28 RAPIL Graduates Find a New Calling in Teaching

RAPIL alternative pathway to licensureTwenty-eight non-traditional students, who transformed their initial career choices into a foundation to teach middle and high school students, will complete the Regents Alternative Pathway to Iowa Licensure program (RAPIL) on Saturday, April 25.

Due to COVID-19 restrictions, the ceremony honoring their accomplishment is delayed until fall 2020. 

RAPIL is designed to help alleviate teacher shortages in Iowa secondary schools by providing a way for individuals with an existing bachelor’s degree and experience to enter the teaching profession. This is the 10th cohort to complete the RAPIL program, a collaborative effort by the University of Northern Iowa, University of Iowa and Iowa State University. The two-year program combines coursework, field experience and a year-long internship. Successful completion leads to recommendation for an Initial Iowa Teaching License. 

"There is quite a diversity of backgrounds our students bring,” says Amy Mayer, program coordinator. “For example just in this cohort, one candidate was an accountant, another has extensive experience in the construction field, another worked in a biotech laboratory. These real-world experiences in their content area enrich the lessons for students in the classroom.”

RAPIL classroomAll of the interns are Iowa residents, with the exception of one student from Illinois. Jamie Fehring, 34, from Bedford, noted she started substitute teaching to help with expenses after a relocation. “I had no idea that I would just fall in love with being in a classroom. After doing some research, I discovered the RAPIL program, and it sounded like it would be a perfect fit for a working mother. This program made it possible for me to be a mom, to work as a substitute teacher, and be a student concurrently. I am forever thankful for this program, and excited about my future as a teacher,” says Fehring, who previously worked in a biotech lab.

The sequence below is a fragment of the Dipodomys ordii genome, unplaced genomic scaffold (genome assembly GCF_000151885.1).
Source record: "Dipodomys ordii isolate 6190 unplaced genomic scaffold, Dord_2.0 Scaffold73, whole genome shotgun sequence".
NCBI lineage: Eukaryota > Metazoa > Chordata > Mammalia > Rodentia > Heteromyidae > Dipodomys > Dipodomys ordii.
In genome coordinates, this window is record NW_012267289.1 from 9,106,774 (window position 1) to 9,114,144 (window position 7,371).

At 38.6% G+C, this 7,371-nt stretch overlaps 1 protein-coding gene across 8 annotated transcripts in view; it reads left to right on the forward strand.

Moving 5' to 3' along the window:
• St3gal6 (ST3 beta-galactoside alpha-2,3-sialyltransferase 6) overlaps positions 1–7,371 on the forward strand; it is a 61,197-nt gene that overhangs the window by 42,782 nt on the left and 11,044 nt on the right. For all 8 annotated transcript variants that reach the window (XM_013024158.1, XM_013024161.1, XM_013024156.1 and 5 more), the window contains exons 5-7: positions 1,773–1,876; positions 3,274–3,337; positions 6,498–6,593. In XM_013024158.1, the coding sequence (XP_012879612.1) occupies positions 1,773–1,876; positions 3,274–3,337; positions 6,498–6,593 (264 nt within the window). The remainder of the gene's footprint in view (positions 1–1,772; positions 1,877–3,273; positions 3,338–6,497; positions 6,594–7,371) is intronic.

“RAPIL has been an outstanding experience and opportunity for me. It gave me an opportunity to chase my true passion, teaching. While at times, the program has felt intense and demanding, the ability to achieve teacher certification in just two years and with one of those years allowing me to be a fully certified teacher has been fantastic,” says Matt Haddy, 37, from Marion, who has a background in history, political science, and athletic administration. “I know there are people out there like me who feel the calling to become teachers later in life but feel as though their options are limited. I strongly encourage those people to pursue their dreams through the RAPIL program.”  

In addition to Fehring and Haddy, 2020 RAPIL program completers include: Mary Bimm, Emily Bonneau, Ryan Burger, Angela Ericson, Benjamin Evans, Natalie Fry, Jackie Hawley, Ai-Linh Hong-Miller, Crystal Koehler, Nicholas Law, Cassy Lowry, Laurie Miles, Julie Mount, Tracy Pauly, Kylie Ruehlow, Sarah Schlager, Kim Schroeder, Michael Simpson, Bennett Smith, Joan Soppe, Crystal Stevenson, Andrea Sullivan, Krista Wallace, Michael White and Kirk Wischmeyer.

Since being established, 144 interns have become licensed teachers in 28 endorsement areas. More than 150 districts across the state have hosted and hired RAPIL candidates and interns. For more information on RAPIL, go to Iowateacherintern.org.